The project, which builds on the trust's existing wireless network, will enable consultants to share information when visiting wards, via Compaq iPaq handheld devices.
Sue Rushbrook, head of systems and network services at York NHS Trust, said, "Anything that gives clinicians faster access to information to inform their decisions must improve patient care."
A pilot scheme will be up and running for 20 consultants within the next three months, she said.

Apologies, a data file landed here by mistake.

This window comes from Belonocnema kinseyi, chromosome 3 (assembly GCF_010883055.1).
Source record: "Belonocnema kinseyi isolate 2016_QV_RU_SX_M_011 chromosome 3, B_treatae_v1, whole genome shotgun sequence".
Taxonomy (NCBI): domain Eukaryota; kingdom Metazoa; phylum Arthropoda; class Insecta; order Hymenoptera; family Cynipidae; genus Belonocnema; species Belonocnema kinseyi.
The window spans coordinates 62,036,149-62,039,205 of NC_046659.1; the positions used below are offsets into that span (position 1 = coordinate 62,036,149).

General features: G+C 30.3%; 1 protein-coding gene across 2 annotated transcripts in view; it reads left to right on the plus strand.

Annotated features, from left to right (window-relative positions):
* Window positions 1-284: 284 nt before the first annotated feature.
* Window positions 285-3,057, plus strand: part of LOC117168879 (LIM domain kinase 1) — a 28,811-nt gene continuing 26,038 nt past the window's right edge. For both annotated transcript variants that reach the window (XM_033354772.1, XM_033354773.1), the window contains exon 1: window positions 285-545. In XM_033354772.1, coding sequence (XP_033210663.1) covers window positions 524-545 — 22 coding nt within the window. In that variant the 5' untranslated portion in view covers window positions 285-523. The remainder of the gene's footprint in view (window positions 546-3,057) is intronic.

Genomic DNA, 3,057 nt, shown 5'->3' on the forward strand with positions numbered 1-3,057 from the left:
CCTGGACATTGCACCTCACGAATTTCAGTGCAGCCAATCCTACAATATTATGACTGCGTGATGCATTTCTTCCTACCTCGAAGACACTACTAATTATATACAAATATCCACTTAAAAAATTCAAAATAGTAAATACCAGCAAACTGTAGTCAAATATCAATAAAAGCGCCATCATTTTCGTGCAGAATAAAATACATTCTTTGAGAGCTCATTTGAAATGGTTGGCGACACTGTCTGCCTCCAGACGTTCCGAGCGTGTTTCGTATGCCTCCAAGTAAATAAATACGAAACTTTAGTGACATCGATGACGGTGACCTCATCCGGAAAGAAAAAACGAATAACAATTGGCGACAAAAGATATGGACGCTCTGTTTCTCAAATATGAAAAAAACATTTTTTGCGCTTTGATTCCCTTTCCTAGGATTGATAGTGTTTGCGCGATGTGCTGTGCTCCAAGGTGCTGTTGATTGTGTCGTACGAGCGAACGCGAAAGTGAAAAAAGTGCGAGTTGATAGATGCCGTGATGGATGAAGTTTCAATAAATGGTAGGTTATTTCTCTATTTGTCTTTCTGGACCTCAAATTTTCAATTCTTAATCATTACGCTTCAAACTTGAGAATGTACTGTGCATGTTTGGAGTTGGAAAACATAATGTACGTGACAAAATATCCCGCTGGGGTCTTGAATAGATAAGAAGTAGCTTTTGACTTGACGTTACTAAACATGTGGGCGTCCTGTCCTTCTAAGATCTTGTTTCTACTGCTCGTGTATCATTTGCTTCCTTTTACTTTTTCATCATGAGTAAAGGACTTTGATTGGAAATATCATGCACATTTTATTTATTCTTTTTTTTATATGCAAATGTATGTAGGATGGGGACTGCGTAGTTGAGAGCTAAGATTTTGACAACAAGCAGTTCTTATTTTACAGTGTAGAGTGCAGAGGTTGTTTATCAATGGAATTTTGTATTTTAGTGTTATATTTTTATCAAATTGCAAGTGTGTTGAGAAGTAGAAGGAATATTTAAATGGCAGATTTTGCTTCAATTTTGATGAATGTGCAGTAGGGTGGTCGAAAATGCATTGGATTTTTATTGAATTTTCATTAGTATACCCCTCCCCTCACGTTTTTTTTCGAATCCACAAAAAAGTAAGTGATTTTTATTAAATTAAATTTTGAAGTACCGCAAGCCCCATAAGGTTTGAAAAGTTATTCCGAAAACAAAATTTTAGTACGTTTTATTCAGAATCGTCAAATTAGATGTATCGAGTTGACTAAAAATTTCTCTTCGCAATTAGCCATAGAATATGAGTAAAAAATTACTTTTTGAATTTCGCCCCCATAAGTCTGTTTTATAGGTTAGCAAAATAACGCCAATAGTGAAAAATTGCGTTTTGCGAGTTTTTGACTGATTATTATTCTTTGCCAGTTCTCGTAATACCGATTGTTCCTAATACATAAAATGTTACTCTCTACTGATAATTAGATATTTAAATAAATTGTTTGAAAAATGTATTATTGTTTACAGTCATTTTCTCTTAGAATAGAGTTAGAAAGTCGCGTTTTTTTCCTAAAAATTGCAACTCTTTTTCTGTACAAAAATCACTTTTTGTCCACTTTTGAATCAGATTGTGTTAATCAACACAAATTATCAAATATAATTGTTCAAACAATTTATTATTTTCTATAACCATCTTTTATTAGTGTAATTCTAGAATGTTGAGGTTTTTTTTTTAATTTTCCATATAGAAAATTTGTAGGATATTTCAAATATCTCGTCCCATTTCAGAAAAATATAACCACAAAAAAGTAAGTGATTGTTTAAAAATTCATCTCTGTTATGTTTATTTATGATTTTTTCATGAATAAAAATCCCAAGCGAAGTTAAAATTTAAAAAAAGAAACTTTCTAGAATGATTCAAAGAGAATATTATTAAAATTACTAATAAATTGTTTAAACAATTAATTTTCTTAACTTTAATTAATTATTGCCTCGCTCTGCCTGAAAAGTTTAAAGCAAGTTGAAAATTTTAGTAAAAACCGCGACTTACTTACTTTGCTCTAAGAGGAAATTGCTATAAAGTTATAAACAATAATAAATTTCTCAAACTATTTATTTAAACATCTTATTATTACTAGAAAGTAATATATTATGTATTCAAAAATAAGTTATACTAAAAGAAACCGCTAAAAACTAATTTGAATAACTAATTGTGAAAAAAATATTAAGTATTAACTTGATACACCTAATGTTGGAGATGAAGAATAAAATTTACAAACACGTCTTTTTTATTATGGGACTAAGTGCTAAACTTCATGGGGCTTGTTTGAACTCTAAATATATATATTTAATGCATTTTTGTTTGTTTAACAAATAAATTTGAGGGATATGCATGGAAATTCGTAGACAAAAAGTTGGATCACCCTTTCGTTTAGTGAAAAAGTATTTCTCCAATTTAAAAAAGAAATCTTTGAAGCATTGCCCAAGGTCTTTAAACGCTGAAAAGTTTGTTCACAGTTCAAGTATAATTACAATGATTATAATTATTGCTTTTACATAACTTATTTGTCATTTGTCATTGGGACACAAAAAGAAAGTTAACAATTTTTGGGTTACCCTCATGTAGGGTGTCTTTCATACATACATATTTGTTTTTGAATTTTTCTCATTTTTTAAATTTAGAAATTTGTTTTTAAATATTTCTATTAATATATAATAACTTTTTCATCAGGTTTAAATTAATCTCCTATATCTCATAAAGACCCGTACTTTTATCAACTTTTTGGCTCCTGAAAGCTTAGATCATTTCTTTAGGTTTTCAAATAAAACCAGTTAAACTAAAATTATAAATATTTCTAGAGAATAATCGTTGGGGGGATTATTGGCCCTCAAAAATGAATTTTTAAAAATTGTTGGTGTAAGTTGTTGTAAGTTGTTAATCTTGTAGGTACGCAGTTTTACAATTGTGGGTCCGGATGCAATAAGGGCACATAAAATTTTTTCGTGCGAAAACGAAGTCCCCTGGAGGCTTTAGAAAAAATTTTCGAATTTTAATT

The iPaqs will also employ Internet protocol telephony over the wireless local area network to enable the delivery of voice and data services. The ability to enter information at the point of contact with the patient is critical to an effective data strategy, Rushbrook said.
"If you don't give people the ability to enter data at the point of contact and ensure that it is accurate, you will never get good data quality."
Data quality is a major issue for the NHS. Last week an Audit Commission report revealed that few NHS trusts in England fully comply with basic good practice in collecting non-clinical patient information.